Starring:: Justin Bruening, Deanna Russo, Bruce Davison, Sydney Tamiia Poitier, Val Kilmer, David Hasselhoff
Created By:: Glen A. Larson
Aired: Sunday, February 17, 2008 at 9:00 p.m. EST on NBC
One of the downsides to remakes and spin-offs of classic TV series is that we often raise our expectations up so high that it’s almost impossible for the new show or in this case, TV movie to meet them. I can accept that though, which is why I usually allow for a bit of disappointment in cases like these. Unfortunately, Knight Rider not only failed to live up to the hype, but it didn’t even come close to what I was hoping it would be.
Before I start complaining about what was wrong with the movie, let’s talk about what worked. Pretty much the only thing that made the movie worth watching was seeing the upgraded version of KITT. KITT 2.0 is cool. The car can heal itself, which means not only is it bullet proof but thanks to nano-technology (a science, I wont even begin to try and understand), it’s body can patch itself up almost instantly even after a major collision. KITT can also change its appearance and has access to other computers, camera systems and satellite feeds. This naturally proves to be a most useful feature.
hope this enuf
I was excited when I first heard that Will Arnett would be playing the role of KITT’s voice and disappointed when I learned a few weeks ago that he was replaced due to his contract with GMC but Kilmer does a fine job with the role, so I have no complaints there in terms of the voice. My only real annoyance when it comes to KITT was the car’s insistence on administering therapy to its passengers. Perhaps these scenes, one of which involved the main character, Mike (Justin Bruening) and another that involved his love interest Sarah (Deanna Russo), were just excuses to allow us to get to know the main characters a bit better but the whole thing came off as corny. The car’s flying through the mountains at 100 mph and at the same time, chatting with Sarah about her relationship with Mike. Seriously?
The plot of the movie centers on a bunch of bad guys who are trying to steal some hard drives from Charles Graiman (Bruce Davison). Not only did Graiman create KITT, he’s also working with the government on some super-secret technology for the military. The bad guys need to get the encryption key for the hard drives and so after they believe Graiman has died; they attempt to get to his scientist-daughter, Sarah. KITT has been ordered to find Sarah and bring her to Mike, a former Army Ranger whom Graiman believes can protect his daughter.
Mike has problems of his own though. He’s in debt to a bunch of people and spends his days avoiding the collectors and his nights bedding multiple women (at once). It’s pretty much established early on that while Mike might be a nice guy, he hasn’t really been living the best life. When Sarah first meets up with Mike, he’s gambling away money he doesn’t have at a casino (the Montecito - Las Vegas fans surely caught that little tidbit). Mike and Sarah have a romantic past but since things didn’t work out there’s some tension that is obviously going to lead up to something. Here’s the problem I have with that. Do we really want Mike to be romantically attached from the get-go if this thing turns into a series? This means that if the two continue to form a new romantic relationship most likely what we have to look forward to are a lot of episodes in which Sarah gets kidnapped and Mike and KITT have to rescue her. Yawn. I’m getting ahead of myself though. The final character that needs to be mentioned is Carrie Rivai (Sydney Tamiia Poitier). She’s a lesbian FBI agent and friend of Graiman. She’s also who Mike will be answering to on future missions.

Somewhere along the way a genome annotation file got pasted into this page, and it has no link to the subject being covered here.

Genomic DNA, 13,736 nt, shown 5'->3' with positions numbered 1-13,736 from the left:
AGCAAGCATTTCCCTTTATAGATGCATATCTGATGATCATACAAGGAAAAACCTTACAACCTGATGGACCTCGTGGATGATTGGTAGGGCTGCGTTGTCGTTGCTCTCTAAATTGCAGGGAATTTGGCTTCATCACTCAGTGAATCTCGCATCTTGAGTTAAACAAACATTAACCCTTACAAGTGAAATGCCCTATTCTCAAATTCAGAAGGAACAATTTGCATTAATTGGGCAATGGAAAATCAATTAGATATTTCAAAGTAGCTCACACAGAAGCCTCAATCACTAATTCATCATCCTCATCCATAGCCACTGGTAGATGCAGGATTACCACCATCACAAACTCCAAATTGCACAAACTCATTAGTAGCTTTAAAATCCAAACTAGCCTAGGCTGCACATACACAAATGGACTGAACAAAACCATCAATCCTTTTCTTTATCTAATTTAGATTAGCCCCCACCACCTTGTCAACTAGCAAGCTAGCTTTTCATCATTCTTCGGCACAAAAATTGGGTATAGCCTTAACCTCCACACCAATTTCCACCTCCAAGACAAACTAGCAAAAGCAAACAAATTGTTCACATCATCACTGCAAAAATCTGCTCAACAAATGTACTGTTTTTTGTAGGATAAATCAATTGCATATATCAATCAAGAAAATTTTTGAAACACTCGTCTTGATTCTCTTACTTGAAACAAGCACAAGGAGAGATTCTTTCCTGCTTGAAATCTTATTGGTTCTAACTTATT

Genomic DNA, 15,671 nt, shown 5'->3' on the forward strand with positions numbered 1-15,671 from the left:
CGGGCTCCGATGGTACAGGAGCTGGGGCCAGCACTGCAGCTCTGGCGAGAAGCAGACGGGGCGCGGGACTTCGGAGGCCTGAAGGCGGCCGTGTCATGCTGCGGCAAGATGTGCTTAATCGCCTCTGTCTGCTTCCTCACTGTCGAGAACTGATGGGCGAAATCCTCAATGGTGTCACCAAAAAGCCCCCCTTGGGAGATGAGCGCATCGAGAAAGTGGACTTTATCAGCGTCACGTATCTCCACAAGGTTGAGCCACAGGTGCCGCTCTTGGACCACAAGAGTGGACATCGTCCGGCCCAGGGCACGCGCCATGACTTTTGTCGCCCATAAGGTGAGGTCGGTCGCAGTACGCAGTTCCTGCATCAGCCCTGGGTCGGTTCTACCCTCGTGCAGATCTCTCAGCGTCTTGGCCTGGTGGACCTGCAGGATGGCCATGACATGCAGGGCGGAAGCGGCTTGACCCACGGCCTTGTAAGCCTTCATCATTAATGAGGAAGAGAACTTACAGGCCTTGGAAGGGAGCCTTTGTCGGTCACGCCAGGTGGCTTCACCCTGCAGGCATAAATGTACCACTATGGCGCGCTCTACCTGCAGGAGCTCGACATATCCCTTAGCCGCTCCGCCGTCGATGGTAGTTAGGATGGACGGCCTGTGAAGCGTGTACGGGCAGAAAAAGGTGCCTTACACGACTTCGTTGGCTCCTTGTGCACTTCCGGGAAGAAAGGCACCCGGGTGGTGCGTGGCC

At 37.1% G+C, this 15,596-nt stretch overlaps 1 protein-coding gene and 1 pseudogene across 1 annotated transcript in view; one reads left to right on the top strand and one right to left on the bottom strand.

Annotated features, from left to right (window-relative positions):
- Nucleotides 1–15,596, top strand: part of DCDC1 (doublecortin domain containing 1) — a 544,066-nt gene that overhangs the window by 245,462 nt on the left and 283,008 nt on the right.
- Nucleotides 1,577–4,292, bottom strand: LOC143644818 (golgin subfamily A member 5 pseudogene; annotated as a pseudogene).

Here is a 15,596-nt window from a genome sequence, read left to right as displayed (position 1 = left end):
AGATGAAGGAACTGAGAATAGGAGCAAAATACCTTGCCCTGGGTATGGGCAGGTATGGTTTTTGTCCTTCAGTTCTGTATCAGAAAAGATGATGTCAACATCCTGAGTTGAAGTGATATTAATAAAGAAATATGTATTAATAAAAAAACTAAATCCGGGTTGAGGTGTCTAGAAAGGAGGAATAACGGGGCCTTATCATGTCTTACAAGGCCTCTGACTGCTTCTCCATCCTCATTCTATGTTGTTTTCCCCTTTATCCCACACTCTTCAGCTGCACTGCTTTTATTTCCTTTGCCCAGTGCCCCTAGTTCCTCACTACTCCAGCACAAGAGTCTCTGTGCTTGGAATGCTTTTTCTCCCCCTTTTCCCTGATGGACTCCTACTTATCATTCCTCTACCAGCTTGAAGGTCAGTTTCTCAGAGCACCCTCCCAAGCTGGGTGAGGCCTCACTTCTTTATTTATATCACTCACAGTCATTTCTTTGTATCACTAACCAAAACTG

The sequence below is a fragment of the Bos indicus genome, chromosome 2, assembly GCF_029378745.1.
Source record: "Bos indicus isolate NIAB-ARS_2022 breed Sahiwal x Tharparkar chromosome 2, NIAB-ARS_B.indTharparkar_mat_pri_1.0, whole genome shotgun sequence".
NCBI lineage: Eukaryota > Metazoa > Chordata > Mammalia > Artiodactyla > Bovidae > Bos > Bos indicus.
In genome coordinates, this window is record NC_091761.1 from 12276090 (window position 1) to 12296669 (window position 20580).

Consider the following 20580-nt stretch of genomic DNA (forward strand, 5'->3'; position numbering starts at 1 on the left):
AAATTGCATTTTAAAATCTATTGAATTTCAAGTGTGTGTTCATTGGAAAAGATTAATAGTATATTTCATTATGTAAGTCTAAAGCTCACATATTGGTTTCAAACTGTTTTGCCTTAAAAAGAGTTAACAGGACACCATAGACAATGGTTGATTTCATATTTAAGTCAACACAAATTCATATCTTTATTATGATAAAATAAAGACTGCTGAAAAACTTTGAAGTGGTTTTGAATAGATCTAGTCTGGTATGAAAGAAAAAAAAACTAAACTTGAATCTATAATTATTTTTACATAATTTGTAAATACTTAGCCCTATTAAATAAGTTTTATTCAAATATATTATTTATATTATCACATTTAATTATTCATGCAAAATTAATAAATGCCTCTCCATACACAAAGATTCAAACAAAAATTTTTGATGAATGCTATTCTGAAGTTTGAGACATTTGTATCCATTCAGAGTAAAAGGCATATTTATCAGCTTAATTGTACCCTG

The plot of the movie is basically an excuse for a lot of major car chases. This is to be expected as Knight Rider has a car for a main character but did anyone else feel like they spent the bulk of the two hours watching a glorified Ford commercial? I’m sure this was part of the deal they had with Ford but it was a bit too obvious for my taste. Whatever mood might’ve been set by the film was broken every time I saw a Ford logo. And it wasn’t just the logos, some of the chase scenes even seemed to be shot in the style of a car commercial, focusing on the different angles of the cars as they tore through the streets. For the record, I have nothing against Ford. I just don’t like feeling like I’m watching a commercial when I’m trying to enjoy a TV movie.
It was no surprise that the Hoff made an appearance in the movie. Hasselhoff briefly resumes his role as Michael Knight, Mike’s father. He’s been out of the picture for most of Mike’s life though so I’m not sure if they’ll try to work him back in on a semi-regular basis in the series or if the Hoff will only come around from time to time, perhaps to shed some wisdom on how to operate/befriend a talking car.
I’ll be honest, as a movie, Knight Rider wasn’t that great but as the set-up for a series, there is potential there. Considering how many technological advancements there have been since the original series aired, there’s a lot that can be done with KITT in a new Knight Rider series. A lot of that was demonstrated in the movie and I’m sure there are plenty of other ideas for KITT upgrades that can be added in over time. It’s the story and the character development that needs some serious work here. I can’t say that I cared much about any of the characters, including Mike (who is borderline unlikable) and Sarah, whom I wouldn’t mind seeing written out of the actual (potential) series. There are definitely some major improvements that need to be made in terms of the writing, direction and character set-up if the series gets picked up and NBC wants people to keep tuning in once the novelty of new-KITT wears off.